- 2023 Annual Meeting
- The PCORI Strategic Plan
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- Dissemination and Implementation
- Evaluation and Analysis
- Healthcare Delivery and Disparities Research
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Past Opportunities to Provide Input
- Stakeholder Views on Components of 'Patient-Centered Value' in Health and Health Care (2023)
- PCORI's Proposed Research Agenda (2021-2022)
- Proposed National Priorities for Health (2021)
- Proposed Principles for the Consideration of the Full Range of Outcomes Data in PCORI-Funded Research (2020)
- Proposed New PCORI Methodology Standards (2018)
- Data Access and Data Sharing Policy: Public Comment (2017)
- Proposed New PCORI Methodology Standards (2017)
Comment on the Proposed New and Revised PCORI Methodology Standards (2016)
- 1. Standards for Formulating Research Questions
- 10: Standards for Studies of Diagnostic Tests
- 12. Standards on Research Designs Using Clusters
- 13: General Comments on the Proposed Revisions to the PCORI Methodology Standards
- 2: Standards Associated with Patient-Centeredness
- 3: Standards for Data Integrity and Rigorous Analysis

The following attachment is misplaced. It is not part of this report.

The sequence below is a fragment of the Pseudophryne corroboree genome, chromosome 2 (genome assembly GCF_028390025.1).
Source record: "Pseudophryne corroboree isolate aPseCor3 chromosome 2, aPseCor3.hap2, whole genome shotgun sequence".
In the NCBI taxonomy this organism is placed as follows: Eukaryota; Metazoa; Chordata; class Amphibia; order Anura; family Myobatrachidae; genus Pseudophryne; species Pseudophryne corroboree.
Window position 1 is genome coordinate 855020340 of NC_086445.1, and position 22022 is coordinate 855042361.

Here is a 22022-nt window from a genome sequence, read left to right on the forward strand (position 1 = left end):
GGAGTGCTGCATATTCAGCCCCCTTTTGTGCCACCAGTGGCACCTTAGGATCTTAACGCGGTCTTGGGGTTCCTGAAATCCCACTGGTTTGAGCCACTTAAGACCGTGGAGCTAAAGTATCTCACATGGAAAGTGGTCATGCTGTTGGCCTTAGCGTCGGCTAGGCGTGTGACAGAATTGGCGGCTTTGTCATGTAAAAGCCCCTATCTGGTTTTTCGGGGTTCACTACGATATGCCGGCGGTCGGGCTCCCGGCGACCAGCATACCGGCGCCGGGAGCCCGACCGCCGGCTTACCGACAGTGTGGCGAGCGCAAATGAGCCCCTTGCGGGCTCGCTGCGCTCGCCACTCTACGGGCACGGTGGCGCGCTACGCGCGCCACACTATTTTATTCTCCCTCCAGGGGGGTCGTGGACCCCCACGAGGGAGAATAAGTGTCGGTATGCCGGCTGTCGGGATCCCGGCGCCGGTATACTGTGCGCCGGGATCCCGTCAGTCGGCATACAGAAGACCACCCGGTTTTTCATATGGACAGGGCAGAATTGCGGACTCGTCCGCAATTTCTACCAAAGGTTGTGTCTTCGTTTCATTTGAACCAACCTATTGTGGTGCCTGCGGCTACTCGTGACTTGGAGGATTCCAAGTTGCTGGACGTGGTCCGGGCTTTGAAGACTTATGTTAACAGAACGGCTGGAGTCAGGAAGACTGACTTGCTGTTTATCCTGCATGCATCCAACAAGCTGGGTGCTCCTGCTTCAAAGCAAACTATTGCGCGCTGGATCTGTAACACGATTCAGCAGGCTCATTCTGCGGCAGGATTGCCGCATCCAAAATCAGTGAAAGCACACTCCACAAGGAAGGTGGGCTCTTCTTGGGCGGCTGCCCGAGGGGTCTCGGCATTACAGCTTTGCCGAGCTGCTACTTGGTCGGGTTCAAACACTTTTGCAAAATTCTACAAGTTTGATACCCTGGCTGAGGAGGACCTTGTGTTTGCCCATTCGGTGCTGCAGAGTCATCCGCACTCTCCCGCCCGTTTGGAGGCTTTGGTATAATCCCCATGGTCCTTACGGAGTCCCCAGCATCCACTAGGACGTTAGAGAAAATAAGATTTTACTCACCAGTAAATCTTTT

- 4: Standards for Preventing and Handling Missing Data
- 5: Standards for Heterogeneity of Treatment Effects
- 6: Standards for Data Registries
- 7: Standards for Data Networks as Research-Facilitating Structures
- 8. Standards for Causal Inference Methods
- 9. Standards for Adaptive Trial Designs
- Peer-Review Process Comments (2014)
- Draft Methodology Report Public Comment Period (2012)
- Past Opportunities to Provide Input
About 37 million Americans live with chronic kidney disease (CKD) and may not know about their options for treatment or the benefits and harms of each choice.
A PCORI-funded research study that compared two ways to help older adults with advanced CKD and their care partners learn about and decide on a treatment found that an online decision aid about kidney replacement therapy helped patients improve decision quality and clarify treatment preferences, according to results appearing in Annals of Internal Medicine.^
For the study, the research team, led by Keren Ladin, PhD, MS, and Daniel E. Weiner, MD, MS, at Tufts University, followed 363 patients aged 70 years and older with advanced CKD across eight research sites. One group received the usual care, which included CKD education from a doctor plus a booklet on CKD treatment, while a second group received the usual care and access to the online interactive decision aid called Decision Aid for Renal Therapy, or DART.
Patients in the second group showed that their knowledge about decision making and the treatment preferences significantly improved at three months and at six months, with smaller improvements observed through a period of 18 months.
Posted: January 9, 2023
^ © 2022 American College of Physicians. Used with permission. Access to this article is for personal reading only, and unauthorized reproduction or distribution of this article is prohibited.
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